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### Course: Algebra 2>Unit 3

Lesson 7: Geometric series

# Worked examples: finite geometric series

Get a front row seat to Sal's step-by-step solutions to finite geometric series. Learn how to find the sum of the first 50 terms of a series by multiplying each term by a common ratio. Discover how to apply the formula for the sum of a finite geometric series. Plus, explore how to handle series with a change in sign.

## Want to join the conversation?

• this thing is sooo confusing
(43 votes)
• I know this is an old post, but for the newbies who are still confused this is what I've understood so far:

Basically for the first few minutes he used the formula described in the previous video "Finite geometric series formula". That formula was plugged in for the first few minutes.
For example,
In the first problem he uses the formula and then to simplify it further he simplifies the denominator which should be simple enough (1-10/11 = 1/11) and then he multiplies the entire thing by 11 to get rid of the denominator. After doing this he's simplified it enough to get the SUM OF ALL OF THE TERMS. That's what the formula is for.
If you can understand this much, it's easier to carry on with the other problems. If you don't understand, go to the previous videos in the Algebra 2 course - Unit 3 - Lesson 7 (Videos 1 and 2). That's your best bet to understand it.
(7 votes)
• if you keep on multiplying 1 by 10/11 for an infinite amount of times, would it eventually become zero? Thanks in advance!
(12 votes)
• That is the correct intuition to have. Obviously, we don't reach 0 after any finite number of multiplications, but we say the product tends to 0 or approaches 0.
(21 votes)
• for the last problem wouldnt it be to the 31rst power?
(14 votes)
• Good question. It's a little complicated, but:
The formula for the sum was made for a sequence of n terms. If there are 30 terms (n=30), and if the 1st term is 10, you multiply by 9/10 from i=2 to i=30 (29 terms - so you have (9/10)^29) plus 1 more for i=1 (the first term, 10) makes 30.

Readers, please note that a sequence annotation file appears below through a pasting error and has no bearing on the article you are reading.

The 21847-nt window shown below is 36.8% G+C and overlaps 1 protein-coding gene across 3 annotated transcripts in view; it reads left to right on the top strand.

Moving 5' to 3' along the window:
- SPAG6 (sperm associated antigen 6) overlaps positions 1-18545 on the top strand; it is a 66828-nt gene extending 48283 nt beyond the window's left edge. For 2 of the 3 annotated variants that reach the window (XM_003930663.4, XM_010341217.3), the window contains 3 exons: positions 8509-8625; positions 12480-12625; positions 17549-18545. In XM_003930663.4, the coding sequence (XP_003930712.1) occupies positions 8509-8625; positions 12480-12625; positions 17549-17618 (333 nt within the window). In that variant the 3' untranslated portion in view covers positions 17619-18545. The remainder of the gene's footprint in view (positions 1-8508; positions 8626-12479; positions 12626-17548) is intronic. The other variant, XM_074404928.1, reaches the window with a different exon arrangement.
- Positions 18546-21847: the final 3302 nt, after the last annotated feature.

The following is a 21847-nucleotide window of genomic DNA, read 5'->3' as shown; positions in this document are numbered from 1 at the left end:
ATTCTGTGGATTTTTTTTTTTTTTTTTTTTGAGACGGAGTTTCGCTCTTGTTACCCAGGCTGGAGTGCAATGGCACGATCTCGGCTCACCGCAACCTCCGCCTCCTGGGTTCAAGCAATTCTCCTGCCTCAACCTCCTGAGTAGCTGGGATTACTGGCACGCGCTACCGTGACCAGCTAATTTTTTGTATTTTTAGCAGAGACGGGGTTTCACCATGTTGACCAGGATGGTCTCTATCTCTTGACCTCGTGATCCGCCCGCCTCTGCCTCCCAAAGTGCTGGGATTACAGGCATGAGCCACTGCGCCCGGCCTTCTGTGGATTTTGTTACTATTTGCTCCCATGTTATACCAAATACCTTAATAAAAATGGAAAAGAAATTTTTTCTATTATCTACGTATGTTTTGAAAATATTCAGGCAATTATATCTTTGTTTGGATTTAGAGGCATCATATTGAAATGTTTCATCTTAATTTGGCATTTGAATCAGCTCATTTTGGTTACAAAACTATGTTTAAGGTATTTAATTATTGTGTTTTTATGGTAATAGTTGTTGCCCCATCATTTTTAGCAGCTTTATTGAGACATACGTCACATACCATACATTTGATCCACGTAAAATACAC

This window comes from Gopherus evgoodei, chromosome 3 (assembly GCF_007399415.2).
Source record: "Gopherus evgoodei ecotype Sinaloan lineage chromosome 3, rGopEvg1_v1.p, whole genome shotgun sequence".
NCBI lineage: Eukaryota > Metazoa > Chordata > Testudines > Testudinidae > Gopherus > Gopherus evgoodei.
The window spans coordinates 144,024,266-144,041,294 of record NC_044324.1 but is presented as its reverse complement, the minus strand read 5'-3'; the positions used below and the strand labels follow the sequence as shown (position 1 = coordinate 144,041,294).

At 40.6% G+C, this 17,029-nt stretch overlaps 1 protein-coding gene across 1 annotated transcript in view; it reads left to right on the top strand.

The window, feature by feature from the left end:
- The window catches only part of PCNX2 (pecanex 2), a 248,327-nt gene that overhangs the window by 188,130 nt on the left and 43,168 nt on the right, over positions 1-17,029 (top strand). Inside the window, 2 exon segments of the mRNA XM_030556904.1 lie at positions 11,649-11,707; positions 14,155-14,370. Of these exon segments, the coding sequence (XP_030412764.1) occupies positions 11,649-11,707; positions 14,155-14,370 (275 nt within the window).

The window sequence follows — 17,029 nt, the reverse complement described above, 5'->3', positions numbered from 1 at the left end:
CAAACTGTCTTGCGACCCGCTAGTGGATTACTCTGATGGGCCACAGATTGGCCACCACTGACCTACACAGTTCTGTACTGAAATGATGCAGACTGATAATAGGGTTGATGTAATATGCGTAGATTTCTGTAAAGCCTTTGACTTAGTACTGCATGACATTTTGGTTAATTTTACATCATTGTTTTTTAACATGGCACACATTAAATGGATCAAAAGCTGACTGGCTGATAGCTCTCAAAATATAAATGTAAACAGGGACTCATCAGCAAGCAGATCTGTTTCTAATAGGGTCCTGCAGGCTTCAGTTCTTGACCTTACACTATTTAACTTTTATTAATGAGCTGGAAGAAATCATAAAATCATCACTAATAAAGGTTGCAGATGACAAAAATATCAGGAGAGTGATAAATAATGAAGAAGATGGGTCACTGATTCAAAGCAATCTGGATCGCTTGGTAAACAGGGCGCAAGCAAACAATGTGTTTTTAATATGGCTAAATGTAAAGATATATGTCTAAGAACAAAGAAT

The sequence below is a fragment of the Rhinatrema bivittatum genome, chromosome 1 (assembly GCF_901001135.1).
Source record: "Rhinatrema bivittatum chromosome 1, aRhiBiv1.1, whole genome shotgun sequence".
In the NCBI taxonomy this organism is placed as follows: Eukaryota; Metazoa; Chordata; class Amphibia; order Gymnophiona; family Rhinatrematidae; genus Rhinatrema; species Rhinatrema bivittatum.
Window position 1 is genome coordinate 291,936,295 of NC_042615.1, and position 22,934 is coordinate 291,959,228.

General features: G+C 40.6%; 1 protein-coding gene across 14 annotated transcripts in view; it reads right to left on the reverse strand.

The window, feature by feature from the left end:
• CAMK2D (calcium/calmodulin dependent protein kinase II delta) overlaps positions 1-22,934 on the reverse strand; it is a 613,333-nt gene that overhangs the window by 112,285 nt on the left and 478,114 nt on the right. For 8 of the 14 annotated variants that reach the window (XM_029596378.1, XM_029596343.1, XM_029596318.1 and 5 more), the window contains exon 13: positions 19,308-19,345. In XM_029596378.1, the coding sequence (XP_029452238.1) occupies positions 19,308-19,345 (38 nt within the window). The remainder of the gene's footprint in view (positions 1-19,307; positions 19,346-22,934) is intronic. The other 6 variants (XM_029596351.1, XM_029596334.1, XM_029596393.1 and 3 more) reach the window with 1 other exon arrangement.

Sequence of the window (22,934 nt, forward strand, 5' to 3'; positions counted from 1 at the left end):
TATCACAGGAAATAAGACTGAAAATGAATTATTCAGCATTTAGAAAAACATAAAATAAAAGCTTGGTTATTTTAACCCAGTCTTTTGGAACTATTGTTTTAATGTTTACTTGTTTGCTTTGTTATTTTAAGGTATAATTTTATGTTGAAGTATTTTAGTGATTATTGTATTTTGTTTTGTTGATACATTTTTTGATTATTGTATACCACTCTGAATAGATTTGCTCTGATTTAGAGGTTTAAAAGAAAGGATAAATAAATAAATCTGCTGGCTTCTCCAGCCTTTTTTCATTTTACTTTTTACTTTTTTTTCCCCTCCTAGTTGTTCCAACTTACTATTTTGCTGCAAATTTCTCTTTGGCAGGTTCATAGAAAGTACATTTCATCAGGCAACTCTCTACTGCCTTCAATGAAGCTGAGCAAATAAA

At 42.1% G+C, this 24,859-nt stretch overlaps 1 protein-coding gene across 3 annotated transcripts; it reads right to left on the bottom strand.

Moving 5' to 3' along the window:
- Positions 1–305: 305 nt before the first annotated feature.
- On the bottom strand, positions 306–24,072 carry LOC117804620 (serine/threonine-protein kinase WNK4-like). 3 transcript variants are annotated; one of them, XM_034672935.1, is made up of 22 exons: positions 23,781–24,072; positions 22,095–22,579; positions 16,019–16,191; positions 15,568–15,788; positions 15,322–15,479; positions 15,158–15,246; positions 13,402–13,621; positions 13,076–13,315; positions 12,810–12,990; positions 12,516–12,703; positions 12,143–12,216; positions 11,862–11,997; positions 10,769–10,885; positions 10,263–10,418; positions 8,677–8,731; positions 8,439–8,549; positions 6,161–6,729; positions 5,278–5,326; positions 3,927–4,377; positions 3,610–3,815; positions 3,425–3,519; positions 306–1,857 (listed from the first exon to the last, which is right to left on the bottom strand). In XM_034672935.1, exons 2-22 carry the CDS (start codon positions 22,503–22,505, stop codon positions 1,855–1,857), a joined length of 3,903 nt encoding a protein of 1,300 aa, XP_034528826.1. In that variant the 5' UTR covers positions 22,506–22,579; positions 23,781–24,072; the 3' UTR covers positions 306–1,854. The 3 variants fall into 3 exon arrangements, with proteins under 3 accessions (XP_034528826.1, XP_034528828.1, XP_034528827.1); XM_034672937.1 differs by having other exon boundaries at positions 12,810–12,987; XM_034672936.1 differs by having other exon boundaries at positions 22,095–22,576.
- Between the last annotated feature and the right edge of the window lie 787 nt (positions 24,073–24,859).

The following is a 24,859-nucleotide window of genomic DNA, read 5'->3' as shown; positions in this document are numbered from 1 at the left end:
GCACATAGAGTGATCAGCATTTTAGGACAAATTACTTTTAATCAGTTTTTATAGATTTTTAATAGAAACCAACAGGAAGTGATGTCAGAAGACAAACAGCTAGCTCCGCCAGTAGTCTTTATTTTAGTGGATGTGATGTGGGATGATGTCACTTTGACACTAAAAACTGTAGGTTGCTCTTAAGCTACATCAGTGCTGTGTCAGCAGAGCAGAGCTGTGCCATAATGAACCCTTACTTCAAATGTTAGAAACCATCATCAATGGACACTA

So if he had set it up like the earlier problem "10 + 10(9/10) + 10(9/10)^2 + ... + 10*(9/10)^29" then you add 1 to the 29. But when he just says "there's 30 terms" or "29 terms", you don't add anything.
(9 votes)
• At , it says a sub i is equal to a sub i minus i times 9/10. Is this supposed to be i-1?
(5 votes)
• It's confusing... the dot is actually the multiplication symbol, not a dot on a "i".
So, Sal does have "i-1"
(16 votes)
• this is so confusing 😭
(12 votes)
• Welcome to life my friend
(1 vote)
• Can someone help me understand how to find the first term when given the common ration and sum of the first n terms? I'm having trouble with the solving part. I get to the equation, but then it gets complicated trying to find a with fractions and exponents in the equation. Thanks in advance!
(8 votes)
• a=S(1-r)/(1-r^n).(S-sum till n terms, n-number of terms, r-common ratio,a-first term)
If you have to find the first term given the sum, and common ratio, substitute the value of S, r and n and do the calculations carefully. You will get the value of a with this method.
(4 votes)
• What is the difference between finite/infinite and convergent/divergent geometric series?
(2 votes)
• A finite geometric series is a series of the form sum n=0 to k of ar^n. Note that this type of series has finitely many terms, and so the sum always exists.

An infinite geometric series is a series of the form sum n=0 to infinity of ar^n. Note that this type of series has infinitely many terms. For this type of series, the question of convergence vs. divergence arises.
Note that the sum of this type of series is defined as the limit of the sequence of partial sums (that is, sums of finite series of the form sum n=0 to k of ar^n) as the number of terms approaches infinity. If this limit of partial sums exists (which occurs when either a = 0 or |r| < 1), then the infinite geometric series is convergent and the sum equals the value of this limit. If this limit of partial sums does not exist (which occurs when both a is nonzero and |r| >= 1), then the infinite geometric series is divergent and the sum does not exist.